Avoiding Imposters

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Sept. 15, 2020—Shop owners work too hard to be duped by counterfeit parts, which not only pose a risk to drivers but can also cast an unwanted shadow over a shop’s reputation. As such fakes proliferate on the market, FenderBender spoke to an expert for tips on how to avoid counterfeit parts.


What are the risks?

Counterfeit parts may appear identical to authentic parts, but the ways in which they operate could be the difference between life and death. Wade Hilburn is the president and CEO of Original One Parts, an OE-certified parts distributor.

“Counterfeit lights, for example,” says Hilburn, “may not provide sufficient illumination for night driving required by regulatory authorities, and often corrode sooner.” 

Insufficient illumination could lead to myriad problems, from driving off the road, to hitting a deer, to hitting another vehicle. 


How do you spot a counterfeit part?

Hilburn says counterfeit parts are intentionally made to look as close to the real ones as possible. 

“Often the brand name is made to look similar to the real brand,” he says. “By using the same packaging design, color, and font, to a person not looking closely, it looks very similar.”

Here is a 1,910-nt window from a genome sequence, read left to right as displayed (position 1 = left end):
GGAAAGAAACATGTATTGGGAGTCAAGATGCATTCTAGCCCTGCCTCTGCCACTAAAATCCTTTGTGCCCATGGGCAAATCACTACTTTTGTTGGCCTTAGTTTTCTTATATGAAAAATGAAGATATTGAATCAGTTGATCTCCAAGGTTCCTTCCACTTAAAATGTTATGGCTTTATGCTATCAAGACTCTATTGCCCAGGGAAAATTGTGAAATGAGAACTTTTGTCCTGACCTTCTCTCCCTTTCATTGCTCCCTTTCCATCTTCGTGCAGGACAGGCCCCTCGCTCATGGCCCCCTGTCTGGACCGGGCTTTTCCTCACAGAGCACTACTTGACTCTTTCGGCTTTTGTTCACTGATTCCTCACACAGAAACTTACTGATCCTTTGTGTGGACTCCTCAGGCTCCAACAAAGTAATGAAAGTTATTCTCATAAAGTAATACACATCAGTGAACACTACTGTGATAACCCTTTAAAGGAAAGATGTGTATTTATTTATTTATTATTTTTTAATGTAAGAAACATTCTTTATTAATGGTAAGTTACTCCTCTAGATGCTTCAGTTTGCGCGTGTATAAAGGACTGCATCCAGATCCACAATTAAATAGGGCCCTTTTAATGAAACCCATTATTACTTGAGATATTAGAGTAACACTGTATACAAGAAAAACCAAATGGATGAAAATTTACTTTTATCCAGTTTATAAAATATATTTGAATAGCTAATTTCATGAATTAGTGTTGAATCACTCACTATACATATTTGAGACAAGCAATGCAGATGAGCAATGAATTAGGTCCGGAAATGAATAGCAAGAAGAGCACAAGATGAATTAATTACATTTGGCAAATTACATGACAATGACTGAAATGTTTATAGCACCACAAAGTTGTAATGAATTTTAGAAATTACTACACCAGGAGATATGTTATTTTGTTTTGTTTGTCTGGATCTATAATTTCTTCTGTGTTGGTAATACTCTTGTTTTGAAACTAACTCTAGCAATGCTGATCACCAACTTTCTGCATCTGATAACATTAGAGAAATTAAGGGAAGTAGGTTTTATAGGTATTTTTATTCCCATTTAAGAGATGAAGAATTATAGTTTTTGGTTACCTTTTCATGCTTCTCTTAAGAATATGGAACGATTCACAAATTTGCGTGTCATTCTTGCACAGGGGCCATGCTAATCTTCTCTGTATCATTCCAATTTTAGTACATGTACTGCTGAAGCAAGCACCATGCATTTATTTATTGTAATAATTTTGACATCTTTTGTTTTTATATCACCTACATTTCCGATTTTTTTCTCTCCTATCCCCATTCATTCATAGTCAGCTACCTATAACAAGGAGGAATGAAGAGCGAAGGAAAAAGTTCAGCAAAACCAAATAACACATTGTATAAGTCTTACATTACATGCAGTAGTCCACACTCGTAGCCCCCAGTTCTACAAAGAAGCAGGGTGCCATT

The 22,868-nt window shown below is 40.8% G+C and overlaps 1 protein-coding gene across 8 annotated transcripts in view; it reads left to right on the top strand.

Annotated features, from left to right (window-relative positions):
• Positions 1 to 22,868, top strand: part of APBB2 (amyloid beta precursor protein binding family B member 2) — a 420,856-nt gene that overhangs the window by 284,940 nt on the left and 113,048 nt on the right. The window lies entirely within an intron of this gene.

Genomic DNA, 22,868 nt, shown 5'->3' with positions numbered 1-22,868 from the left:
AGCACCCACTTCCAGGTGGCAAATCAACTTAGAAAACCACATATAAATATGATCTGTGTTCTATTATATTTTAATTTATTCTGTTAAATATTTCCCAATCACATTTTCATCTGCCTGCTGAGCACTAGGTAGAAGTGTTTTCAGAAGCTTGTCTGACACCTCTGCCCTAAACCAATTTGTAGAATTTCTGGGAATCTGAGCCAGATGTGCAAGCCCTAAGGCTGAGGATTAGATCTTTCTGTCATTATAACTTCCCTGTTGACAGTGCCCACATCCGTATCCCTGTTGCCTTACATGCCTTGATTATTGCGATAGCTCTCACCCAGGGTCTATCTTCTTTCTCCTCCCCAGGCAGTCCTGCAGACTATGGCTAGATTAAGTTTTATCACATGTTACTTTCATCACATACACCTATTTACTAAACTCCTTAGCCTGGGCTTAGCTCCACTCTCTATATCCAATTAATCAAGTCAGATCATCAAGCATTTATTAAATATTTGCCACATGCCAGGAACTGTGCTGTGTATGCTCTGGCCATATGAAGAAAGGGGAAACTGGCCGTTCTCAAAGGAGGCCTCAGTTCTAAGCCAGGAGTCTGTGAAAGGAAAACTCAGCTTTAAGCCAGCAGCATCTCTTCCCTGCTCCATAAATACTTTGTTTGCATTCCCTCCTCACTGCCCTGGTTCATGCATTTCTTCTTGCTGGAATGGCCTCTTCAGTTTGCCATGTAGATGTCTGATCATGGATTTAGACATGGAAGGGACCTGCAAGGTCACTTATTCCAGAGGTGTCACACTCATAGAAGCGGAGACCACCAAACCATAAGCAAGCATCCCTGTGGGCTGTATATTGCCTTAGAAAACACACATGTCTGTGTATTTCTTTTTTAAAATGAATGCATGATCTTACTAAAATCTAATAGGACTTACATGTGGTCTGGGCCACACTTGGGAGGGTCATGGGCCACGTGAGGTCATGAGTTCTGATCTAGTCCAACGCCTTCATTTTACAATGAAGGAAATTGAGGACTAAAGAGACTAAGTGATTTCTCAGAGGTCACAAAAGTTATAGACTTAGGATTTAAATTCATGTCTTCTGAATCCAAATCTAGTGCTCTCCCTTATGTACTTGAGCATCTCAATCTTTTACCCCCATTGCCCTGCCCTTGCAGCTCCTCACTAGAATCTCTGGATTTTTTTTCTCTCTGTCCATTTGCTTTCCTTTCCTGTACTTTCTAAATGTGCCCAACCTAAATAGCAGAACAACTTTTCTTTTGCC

While there is no foolproof way to spot a counterfeit part, there are a few tip-offs that technicians should be looking for. 

Most OEMs, like Ford and General Motors, stamp each of their parts with a service number or engineering part number, says Hilburn. If the number is missing from your part, that could be a hint that it’s not the real deal. 

Another hint is the weight of the part. Hilburn says oftentimes counterfeit parts will be lighter than certified ones. He says an experienced installer could know the difference just by picking up the fake.


How do you avoid using counterfeit parts? 

In order to avoid counterfeit parts, Hilburn encourages shops to buy OEM parts from a reputable parts supplier. 

“The best way to protect yourself is to use a reputable parts supplier that you can trust,” he says, “one with a good process to ensure that counterfeit parts cannot make their way into their inventory, for resale to you.”

His last piece of advice is timeless—be weary of the internet. Hilburn says to use extreme caution when buying online, where prices appear the lowest, especially if the part is being shipped from outside the United States. He says online is where Original One Parts sees a majority of counterfeit products. “If it seems too good to be true—it probably is.”

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